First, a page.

Half of Coloradans will have a new county clerk for 2024 elections
High rate of turnover sparks concern for voter trust in election process
Chaffee County is color-coding its ballot envelopes for the upcoming November 2023 election. County Clerk Lori Mitchell said the colors should simplify mail-in voting. (Mike Sweeney for Colorado Newsline)
As the 2024 presidential primary and general elections loom, almost half of Coloradans will vote in a county that has a different chief local election official than the one who oversaw the previous presidential election.
That is according to a new report from the nonpartisan group Issue One, which studied election official turnover since 2020 in 11 Western states. In total, it found that 160 top election officials left their jobs in the past three years, since the onslaught of misinformation following the 2020 presidential election.
In Colorado, 24 of the state’s 64 counties will have clerks next year who are different than the ones who administered the 2020 election. About 48% of the state’s residents live in those counties.
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That is not as severe as in some neighboring states. In Utah, 59% of counties will have new election officials. And in swing-state Arizona, that share is 80% — accounting for counties where 98% of the state’s population lives.
“This report is just the latest to confirm what we’ve known all along: Extreme elected officials and election deniers have created an environment of threats against dedicated election administrators across the country. Nobody should feel threatened just for reporting to work,” Secretary of State Jena Griswold said in a statement.
The report calculated that the exodus in Colorado means a loss of 314 combined years of institutional knowledge, reducing the median amount of experiences officials in the counties have from eight years to less than one year.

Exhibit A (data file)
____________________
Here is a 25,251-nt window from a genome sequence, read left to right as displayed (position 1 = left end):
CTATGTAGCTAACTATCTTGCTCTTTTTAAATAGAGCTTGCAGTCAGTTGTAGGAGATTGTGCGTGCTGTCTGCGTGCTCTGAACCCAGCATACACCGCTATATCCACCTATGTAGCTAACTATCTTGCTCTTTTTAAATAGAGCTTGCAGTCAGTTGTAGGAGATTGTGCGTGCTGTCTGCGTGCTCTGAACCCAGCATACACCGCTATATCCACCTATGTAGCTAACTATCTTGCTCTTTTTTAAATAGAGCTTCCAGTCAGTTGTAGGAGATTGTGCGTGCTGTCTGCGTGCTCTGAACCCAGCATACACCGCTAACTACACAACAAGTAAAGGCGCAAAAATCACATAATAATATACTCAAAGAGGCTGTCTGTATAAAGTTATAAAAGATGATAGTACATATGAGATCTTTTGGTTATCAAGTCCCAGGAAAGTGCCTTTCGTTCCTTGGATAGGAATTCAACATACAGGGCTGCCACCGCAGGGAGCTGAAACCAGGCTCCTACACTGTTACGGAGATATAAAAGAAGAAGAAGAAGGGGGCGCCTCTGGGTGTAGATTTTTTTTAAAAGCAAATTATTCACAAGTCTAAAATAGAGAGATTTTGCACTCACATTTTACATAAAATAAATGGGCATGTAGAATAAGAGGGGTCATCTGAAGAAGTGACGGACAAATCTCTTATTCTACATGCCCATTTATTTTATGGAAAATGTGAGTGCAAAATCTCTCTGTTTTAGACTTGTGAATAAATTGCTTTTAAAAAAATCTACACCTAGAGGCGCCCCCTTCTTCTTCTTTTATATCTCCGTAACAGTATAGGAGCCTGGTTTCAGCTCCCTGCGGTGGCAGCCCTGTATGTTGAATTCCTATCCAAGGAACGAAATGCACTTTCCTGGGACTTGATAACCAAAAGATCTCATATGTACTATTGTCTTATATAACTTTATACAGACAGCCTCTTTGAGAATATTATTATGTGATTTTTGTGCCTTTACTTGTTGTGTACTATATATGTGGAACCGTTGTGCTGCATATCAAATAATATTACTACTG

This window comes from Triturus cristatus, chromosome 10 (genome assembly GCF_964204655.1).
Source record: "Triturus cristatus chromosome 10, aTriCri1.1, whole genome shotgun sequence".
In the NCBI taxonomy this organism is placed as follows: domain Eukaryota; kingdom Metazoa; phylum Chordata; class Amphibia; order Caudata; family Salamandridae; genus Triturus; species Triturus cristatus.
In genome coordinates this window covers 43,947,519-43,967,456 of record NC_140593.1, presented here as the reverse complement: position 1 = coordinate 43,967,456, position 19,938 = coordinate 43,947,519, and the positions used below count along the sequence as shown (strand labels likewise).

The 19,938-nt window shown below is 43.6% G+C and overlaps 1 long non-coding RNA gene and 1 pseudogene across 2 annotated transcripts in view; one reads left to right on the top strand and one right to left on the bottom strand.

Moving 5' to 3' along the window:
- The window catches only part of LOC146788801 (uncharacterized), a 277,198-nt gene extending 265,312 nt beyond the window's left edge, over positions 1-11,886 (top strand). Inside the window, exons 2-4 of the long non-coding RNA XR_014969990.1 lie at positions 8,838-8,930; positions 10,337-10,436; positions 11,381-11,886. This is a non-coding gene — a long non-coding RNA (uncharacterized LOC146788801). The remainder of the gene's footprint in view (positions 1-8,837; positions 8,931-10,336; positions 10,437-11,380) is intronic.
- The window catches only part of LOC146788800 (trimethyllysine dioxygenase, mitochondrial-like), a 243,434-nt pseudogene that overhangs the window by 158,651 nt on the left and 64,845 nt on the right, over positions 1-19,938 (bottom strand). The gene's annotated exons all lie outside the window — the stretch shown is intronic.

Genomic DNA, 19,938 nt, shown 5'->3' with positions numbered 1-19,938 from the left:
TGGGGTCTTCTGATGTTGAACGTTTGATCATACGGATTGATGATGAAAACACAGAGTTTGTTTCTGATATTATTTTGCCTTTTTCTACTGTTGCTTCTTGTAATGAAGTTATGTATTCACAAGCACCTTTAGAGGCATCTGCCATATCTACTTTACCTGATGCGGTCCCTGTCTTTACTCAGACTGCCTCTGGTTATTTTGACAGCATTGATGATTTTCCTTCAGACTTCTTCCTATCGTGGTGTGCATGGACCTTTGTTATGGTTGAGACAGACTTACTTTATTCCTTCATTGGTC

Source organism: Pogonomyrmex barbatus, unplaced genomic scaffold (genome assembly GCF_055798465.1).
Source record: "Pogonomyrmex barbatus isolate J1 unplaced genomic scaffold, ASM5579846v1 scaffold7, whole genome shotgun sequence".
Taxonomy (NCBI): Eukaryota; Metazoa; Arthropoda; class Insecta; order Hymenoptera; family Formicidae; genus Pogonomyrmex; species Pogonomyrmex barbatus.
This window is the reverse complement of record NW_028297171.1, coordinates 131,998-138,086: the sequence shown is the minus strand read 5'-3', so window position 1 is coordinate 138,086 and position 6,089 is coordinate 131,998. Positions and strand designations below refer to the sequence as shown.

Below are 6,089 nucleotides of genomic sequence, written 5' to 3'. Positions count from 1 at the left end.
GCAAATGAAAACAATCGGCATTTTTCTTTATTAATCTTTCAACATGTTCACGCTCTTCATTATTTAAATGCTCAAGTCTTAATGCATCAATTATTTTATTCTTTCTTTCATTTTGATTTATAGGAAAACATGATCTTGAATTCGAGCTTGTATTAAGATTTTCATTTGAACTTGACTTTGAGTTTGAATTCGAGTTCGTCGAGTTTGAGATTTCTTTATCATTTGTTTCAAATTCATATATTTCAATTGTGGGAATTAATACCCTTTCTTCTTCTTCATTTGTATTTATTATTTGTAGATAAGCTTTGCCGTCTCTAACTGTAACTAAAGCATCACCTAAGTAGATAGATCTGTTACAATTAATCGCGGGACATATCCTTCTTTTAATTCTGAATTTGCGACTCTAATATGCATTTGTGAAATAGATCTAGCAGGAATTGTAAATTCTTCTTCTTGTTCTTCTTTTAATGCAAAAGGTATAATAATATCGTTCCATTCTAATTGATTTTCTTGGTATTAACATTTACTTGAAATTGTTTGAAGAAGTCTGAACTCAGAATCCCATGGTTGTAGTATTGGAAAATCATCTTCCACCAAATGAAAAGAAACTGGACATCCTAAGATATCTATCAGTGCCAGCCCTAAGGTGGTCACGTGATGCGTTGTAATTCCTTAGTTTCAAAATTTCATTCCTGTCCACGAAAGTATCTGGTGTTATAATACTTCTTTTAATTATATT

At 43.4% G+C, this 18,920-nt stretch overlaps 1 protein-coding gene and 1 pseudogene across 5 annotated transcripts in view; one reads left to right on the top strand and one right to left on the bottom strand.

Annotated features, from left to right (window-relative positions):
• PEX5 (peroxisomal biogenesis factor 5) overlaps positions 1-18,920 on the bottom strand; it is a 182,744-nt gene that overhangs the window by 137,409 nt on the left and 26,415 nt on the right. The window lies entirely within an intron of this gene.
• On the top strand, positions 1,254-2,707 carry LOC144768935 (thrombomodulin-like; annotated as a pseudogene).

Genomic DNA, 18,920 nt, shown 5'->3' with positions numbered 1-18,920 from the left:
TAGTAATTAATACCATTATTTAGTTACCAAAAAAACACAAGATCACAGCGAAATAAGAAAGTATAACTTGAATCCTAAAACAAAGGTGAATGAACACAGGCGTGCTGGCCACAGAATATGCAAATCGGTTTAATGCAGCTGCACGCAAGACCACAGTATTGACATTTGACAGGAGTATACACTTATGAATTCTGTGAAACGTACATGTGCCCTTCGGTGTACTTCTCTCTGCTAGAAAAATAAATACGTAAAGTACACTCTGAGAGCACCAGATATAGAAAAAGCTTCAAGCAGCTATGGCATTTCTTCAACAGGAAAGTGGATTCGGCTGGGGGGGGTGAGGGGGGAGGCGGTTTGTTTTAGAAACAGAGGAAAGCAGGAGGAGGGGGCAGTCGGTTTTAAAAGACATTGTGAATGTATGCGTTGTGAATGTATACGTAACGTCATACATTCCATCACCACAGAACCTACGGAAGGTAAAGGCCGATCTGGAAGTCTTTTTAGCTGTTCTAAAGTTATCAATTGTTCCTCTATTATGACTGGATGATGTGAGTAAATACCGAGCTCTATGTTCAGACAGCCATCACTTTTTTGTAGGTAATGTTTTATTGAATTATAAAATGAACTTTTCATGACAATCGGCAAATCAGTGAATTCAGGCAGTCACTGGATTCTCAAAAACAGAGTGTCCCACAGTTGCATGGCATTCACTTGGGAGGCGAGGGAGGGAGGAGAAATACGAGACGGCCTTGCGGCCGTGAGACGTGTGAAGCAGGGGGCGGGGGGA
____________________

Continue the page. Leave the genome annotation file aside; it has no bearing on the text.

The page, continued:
“It’s a unique time to have a third of our folks coming in new, in the middle of what we anticipate to be an election that is even more contentious and full of lies than the 2020 election was,” said Matt Crane, the head of the Colorado County Clerks Association. “We typically say that you have to go through a full four-year election cycle to say that you’re an expert at running elections.”
He said the association is especially focused on supporting clerks so they can effectively respond to misinformation.
'Stress was a factor'
Part of the turnover can be attributed to an incumbent clerk losing reelection or facing term limits. In Pueblo County, for example, voters selected newcomer Candace Rivera over previous clerk Gilbert “Bo” Ortiz in 2022. In El Paso County, Steve Schleiker took over after Chuck Broerman hit his two-term limit.
The report contends, however, that increased pressure, work loads and harassment towards clerks and election workers also played a role in the turnover as clerks decided to leave their position early.
“There’s no question, for those who weren’t term limited, that the environment and stress was a factor in their decision to not run for reelection and to step away from the field,” Crane said.
Since the 2020 presidential election, when former President Donald Trump claimed incorrectly that the election was stolen from him and rigged in President Joe Biden’s favor, Colorado clerks have had to juggle their administrative tasks with a new expectation that they defend the local election system from people who doubt its fairness.
“One thing we learned after 2020 was that if a mistake is made — even if it’s an honest mistake and even if it’s corrected right away and communicated to the public — people will use it as an example of a crack in the system,” Crane said. “We know the bad guys don’t play fair.”
The report reiterates that any small mistakes that new clerks might make could be used as fodder for election deniers.
Adams County Clerk and Recorder Josh Zygielbaum said that every clerk will have the support and resources to run 2024 elections successfully.
“As fellow clerks, we regularly reach out to offer support and guidance,” he said. “Even though we have quite a number of new clerks, there’s a great support network for them. We’ll make sure they have everything they need.”
Additionally, election workers and staff do not turn over with a new clerk, so institutional knowledge is retained in the form of those longtime employees, he said.
Zygielbaum said that the rise in election conspiracy theories motivates, rather than deters, his work.
“It could be nerve-wracking for other clerks who may have left before their term limit. Perhaps it’s a reason for them,” he said. “But what I hear from other clerks is that they are digging in to make sure elections are fair and successful.”
The report calls for more funding and stronger security protections for election workers. In 2022, Democratic Gov. Jared Polis signed laws to protect election systems from so-called insider threats and make it illegal to threaten or publish personal information about election workers, an act of harassment known as doxxing. Griswold said her office has a "dedicated team to support county professionals" during elections.
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